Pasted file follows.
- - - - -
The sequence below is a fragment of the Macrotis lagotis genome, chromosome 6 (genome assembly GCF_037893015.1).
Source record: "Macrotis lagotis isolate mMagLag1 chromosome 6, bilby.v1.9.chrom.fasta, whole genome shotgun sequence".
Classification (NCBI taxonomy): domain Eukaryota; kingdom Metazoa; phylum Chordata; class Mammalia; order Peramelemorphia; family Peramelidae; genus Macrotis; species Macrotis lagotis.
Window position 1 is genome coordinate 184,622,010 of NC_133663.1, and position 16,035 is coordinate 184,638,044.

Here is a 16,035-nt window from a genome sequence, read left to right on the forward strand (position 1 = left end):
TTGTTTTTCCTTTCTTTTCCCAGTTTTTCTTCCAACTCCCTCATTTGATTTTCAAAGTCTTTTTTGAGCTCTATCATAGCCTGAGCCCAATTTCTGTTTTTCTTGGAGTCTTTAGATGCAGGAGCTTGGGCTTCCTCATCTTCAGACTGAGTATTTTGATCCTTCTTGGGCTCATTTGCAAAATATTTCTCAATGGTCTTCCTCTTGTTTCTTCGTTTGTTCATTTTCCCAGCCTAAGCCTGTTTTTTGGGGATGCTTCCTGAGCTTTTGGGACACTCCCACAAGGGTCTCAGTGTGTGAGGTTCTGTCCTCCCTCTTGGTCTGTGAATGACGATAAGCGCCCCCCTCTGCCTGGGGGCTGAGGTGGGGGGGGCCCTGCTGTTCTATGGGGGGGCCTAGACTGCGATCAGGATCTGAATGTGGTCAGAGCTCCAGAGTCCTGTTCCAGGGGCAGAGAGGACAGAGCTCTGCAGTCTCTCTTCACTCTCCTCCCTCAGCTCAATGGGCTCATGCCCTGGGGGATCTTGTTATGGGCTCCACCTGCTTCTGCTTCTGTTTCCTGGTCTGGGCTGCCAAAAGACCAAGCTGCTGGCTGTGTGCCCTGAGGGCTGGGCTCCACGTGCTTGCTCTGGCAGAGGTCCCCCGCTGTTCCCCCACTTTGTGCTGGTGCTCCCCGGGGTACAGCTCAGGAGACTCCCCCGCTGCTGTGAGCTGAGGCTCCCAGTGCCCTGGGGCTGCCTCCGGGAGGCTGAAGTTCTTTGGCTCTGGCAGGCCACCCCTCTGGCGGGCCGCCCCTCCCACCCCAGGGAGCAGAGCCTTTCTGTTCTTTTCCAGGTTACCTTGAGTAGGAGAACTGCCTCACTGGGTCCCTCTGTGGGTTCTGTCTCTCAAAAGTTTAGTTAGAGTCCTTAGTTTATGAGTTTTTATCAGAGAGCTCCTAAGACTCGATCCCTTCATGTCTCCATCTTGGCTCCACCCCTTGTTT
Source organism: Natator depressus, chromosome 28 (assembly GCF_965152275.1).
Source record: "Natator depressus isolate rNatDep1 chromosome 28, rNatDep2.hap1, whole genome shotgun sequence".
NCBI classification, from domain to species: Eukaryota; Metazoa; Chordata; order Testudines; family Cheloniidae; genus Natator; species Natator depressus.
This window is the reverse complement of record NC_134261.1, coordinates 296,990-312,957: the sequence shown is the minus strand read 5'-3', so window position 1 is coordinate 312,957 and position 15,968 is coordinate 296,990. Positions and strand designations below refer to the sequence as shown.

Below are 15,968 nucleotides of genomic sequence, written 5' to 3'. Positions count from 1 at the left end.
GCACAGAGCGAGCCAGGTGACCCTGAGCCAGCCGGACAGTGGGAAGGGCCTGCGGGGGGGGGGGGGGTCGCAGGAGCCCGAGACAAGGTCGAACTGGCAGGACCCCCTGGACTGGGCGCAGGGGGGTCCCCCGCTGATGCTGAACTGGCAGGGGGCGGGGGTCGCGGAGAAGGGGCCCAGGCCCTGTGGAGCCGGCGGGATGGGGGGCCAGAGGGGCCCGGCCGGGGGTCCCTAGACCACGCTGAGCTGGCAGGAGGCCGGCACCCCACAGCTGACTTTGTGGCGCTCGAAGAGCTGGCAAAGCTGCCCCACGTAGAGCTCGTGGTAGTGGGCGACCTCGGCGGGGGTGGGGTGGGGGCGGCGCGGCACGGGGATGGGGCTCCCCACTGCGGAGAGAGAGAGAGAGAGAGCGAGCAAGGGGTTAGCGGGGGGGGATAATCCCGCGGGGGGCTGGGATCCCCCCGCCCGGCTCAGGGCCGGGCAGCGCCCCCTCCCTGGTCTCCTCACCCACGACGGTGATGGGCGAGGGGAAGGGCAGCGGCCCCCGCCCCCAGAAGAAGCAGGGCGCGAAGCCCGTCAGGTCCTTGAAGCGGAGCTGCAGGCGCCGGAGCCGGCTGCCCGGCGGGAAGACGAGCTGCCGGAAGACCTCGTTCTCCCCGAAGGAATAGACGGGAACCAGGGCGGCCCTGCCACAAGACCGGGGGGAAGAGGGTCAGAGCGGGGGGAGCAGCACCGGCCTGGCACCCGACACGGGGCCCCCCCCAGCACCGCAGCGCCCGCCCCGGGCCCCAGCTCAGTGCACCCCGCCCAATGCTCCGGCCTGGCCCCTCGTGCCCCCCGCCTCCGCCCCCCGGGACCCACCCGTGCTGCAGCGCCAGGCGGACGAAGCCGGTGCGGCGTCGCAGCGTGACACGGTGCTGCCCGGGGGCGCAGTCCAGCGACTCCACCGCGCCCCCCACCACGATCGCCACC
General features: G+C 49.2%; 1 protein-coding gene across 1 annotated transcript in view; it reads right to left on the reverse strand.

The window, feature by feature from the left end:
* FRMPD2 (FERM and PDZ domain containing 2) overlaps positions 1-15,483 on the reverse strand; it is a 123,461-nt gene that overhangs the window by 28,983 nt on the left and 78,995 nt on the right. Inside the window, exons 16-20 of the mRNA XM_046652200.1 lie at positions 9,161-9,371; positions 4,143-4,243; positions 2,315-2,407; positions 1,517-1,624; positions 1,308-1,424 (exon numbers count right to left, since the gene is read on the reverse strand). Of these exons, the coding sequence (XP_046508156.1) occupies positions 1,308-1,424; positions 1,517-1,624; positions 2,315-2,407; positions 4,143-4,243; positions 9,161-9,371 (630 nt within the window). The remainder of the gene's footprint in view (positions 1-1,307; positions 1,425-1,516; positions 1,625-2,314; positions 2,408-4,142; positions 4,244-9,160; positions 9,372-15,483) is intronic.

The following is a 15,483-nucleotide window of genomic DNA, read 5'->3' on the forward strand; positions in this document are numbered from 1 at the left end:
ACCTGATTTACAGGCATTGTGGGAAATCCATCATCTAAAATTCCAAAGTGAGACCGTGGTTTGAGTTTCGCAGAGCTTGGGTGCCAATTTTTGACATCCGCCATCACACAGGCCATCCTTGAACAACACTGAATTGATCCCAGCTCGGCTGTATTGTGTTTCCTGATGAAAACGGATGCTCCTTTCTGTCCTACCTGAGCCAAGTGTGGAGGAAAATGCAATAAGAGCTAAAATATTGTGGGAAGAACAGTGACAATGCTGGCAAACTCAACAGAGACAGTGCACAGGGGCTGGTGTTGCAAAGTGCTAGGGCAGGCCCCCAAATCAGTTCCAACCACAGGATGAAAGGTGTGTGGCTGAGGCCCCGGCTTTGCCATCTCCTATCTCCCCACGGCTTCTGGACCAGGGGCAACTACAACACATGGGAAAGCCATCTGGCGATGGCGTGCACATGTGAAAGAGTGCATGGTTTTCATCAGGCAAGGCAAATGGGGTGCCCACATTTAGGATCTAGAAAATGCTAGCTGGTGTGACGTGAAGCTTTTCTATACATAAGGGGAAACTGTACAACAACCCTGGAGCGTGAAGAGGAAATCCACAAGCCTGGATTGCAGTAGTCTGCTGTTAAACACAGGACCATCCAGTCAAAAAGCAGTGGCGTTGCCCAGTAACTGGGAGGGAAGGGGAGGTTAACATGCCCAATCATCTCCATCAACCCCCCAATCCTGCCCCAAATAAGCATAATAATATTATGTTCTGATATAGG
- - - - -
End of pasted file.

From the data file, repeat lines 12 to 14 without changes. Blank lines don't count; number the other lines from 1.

GCACAGAGCGAGCCAGGTGACCCTGAGCCAGCCGGACAGTGGGAAGGGCCTGCGGGGGGGGGGGGGGTCGCAGGAGCCCGAGACAAGGTCGAACTGGCAGGACCCCCTGGACTGGGCGCAGGGGGGTCCCCCGCTGATGCTGAACTGGCAGGGGGCGGGGGTCGCGGAGAAGGGGCCCAGGCCCTGTGGAGCCGGCGGGATGGGGGGCCAGAGGGGCCCGGCCGGGGGTCCCTAGACCACGCTGAGCTGGCAGGAGGCCGGCACCCCACAGCTGACTTTGTGGCGCTCGAAGAGCTGGCAAAGCTGCCCCACGTAGAGCTCGTGGTAGTGGGCGACCTCGGCGGGGGTGGGGTGGGGGCGGCGCGGCACGGGGATGGGGCTCCCCACTGCGGAGAGAGAGAGAGAGAGAGCGAGCAAGGGGTTAGCGGGGGGGGATAATCCCGCGGGGGGCTGGGATCCCCCCGCCCGGCTCAGGGCCGGGCAGCGCCCCCTCCCTGGTCTCCTCACCCACGACGGTGATGGGCGAGGGGAAGGGCAGCGGCCCCCGCCCCCAGAAGAAGCAGGGCGCGAAGCCCGTCAGGTCCTTGAAGCGGAGCTGCAGGCGCCGGAGCCGGCTGCCCGGCGGGAAGACGAGCTGCCGGAAGACCTCGTTCTCCCCGAAGGAATAGACGGGAACCAGGGCGGCCCTGCCACAAGACCGGGGGGAAGAGGGTCAGAGCGGGGGGAGCAGCACCGGCCTGGCACCCGACACGGGGCCCCCCCCAGCACCGCAGCGCCCGCCCCGGGCCCCAGCTCAGTGCACCCCGCCCAATGCTCCGGCCTGGCCCCTCGTGCCCCCCGCCTCCGCCCCCCGGGACCCACCCGTGCTGCAGCGCCAGGCGGACGAAGCCGGTGCGGCGTCGCAGCGTGACACGGTGCTGCCCGGGGGCGCAGTCCAGCGACTCCACCGCGCCCCCCACCACGATCGCCACC
General features: G+C 49.2%; 1 protein-coding gene across 1 annotated transcript in view; it reads right to left on the reverse strand.

The window, feature by feature from the left end: